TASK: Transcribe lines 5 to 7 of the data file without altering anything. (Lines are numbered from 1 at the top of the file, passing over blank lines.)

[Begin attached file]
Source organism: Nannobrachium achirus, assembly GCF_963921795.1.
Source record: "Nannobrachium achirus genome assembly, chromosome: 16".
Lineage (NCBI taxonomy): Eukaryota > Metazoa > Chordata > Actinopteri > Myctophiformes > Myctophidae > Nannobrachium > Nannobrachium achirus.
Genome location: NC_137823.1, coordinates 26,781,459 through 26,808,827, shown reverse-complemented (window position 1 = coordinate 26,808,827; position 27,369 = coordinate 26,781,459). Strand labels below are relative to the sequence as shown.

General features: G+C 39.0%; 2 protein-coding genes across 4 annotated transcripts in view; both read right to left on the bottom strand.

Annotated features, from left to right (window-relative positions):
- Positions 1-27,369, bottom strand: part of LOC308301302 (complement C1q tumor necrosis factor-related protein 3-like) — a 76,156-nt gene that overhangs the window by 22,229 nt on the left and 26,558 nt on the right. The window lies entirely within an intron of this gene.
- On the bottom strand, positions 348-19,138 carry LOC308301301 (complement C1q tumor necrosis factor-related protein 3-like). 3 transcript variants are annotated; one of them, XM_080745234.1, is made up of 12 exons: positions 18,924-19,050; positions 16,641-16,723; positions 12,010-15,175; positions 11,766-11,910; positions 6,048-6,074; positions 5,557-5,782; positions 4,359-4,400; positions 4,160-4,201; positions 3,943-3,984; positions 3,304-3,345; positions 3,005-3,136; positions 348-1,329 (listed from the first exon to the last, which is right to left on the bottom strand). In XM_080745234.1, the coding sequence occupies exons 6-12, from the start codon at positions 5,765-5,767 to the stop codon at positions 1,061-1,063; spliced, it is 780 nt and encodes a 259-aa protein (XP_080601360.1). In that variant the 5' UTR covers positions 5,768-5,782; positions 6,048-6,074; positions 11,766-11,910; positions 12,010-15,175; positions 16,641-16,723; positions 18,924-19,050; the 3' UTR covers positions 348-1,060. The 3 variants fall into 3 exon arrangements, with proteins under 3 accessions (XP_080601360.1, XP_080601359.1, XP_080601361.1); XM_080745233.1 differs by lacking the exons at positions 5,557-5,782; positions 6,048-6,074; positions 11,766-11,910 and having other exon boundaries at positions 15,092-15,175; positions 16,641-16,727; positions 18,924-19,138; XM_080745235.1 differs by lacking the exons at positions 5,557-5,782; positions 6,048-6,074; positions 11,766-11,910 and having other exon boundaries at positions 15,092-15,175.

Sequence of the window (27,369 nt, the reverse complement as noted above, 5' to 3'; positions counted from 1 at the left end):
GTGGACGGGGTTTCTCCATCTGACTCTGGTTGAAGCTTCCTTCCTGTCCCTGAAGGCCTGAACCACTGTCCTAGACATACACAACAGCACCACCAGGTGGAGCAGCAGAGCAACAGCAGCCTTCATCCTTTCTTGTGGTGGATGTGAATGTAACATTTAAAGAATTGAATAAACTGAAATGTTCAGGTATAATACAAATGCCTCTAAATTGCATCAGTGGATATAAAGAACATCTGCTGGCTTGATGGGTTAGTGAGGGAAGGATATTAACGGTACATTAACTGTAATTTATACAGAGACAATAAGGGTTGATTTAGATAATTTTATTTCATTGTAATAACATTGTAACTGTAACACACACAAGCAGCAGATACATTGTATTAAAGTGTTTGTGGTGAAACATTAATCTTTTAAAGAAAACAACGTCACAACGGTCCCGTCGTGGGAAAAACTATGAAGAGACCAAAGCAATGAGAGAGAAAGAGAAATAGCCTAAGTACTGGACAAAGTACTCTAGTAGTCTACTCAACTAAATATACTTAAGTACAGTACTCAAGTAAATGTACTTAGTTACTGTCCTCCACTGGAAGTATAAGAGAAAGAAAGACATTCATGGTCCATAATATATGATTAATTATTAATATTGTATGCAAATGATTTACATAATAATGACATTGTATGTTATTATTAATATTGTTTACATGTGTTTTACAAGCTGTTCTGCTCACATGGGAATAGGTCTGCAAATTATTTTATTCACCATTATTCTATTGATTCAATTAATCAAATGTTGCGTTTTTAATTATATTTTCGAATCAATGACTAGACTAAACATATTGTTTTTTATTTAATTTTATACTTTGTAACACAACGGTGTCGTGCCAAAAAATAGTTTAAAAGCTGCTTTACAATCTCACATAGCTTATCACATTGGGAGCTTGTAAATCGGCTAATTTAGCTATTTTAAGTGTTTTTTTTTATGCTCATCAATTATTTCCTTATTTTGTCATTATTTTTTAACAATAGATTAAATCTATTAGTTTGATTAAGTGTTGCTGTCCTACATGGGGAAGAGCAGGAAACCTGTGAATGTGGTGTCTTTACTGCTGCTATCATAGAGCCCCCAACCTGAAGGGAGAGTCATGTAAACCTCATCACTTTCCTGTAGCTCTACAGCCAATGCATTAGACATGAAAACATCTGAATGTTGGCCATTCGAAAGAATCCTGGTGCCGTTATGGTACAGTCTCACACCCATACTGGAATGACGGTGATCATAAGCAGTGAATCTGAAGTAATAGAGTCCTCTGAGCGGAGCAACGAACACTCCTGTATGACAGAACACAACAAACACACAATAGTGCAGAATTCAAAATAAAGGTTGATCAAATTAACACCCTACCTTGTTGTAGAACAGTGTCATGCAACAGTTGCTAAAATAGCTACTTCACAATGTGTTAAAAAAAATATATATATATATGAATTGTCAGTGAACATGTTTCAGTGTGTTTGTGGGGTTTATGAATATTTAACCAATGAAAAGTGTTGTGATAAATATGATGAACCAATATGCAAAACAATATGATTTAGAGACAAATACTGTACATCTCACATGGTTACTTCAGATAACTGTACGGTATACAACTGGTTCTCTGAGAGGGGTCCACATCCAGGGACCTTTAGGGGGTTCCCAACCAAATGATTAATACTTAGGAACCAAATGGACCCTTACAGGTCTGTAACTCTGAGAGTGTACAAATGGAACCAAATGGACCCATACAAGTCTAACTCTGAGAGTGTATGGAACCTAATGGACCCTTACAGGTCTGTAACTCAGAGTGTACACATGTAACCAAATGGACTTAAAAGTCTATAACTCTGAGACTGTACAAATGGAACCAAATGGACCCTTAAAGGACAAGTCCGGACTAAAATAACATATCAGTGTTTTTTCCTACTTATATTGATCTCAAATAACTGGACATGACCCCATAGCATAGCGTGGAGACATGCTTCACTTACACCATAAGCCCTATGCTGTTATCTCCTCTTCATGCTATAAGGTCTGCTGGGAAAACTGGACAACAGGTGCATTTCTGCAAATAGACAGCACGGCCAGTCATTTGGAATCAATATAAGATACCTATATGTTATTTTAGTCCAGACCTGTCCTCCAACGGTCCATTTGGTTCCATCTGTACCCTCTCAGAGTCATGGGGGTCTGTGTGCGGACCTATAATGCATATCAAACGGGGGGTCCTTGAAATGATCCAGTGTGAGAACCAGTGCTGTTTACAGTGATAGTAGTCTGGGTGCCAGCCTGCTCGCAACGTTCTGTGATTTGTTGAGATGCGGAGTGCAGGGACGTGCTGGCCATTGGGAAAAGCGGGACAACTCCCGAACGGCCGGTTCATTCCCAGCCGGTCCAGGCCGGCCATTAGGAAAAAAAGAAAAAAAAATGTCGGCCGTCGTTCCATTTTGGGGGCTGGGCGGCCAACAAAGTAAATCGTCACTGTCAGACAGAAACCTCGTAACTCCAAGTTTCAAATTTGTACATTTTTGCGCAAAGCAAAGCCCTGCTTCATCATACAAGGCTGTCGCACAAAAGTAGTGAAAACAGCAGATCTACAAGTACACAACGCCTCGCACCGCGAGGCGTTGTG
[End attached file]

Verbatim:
General features: G+C 39.0%; 2 protein-coding genes across 4 annotated transcripts in view; both read right to left on the bottom strand.

Annotated features, from left to right (window-relative positions):
- Positions 1-27,369, bottom strand: part of LOC308301302 (complement C1q tumor necrosis factor-related protein 3-like) — a 76,156-nt gene that overhangs the window by 22,229 nt on the left and 26,558 nt on the right. The window lies entirely within an intron of this gene.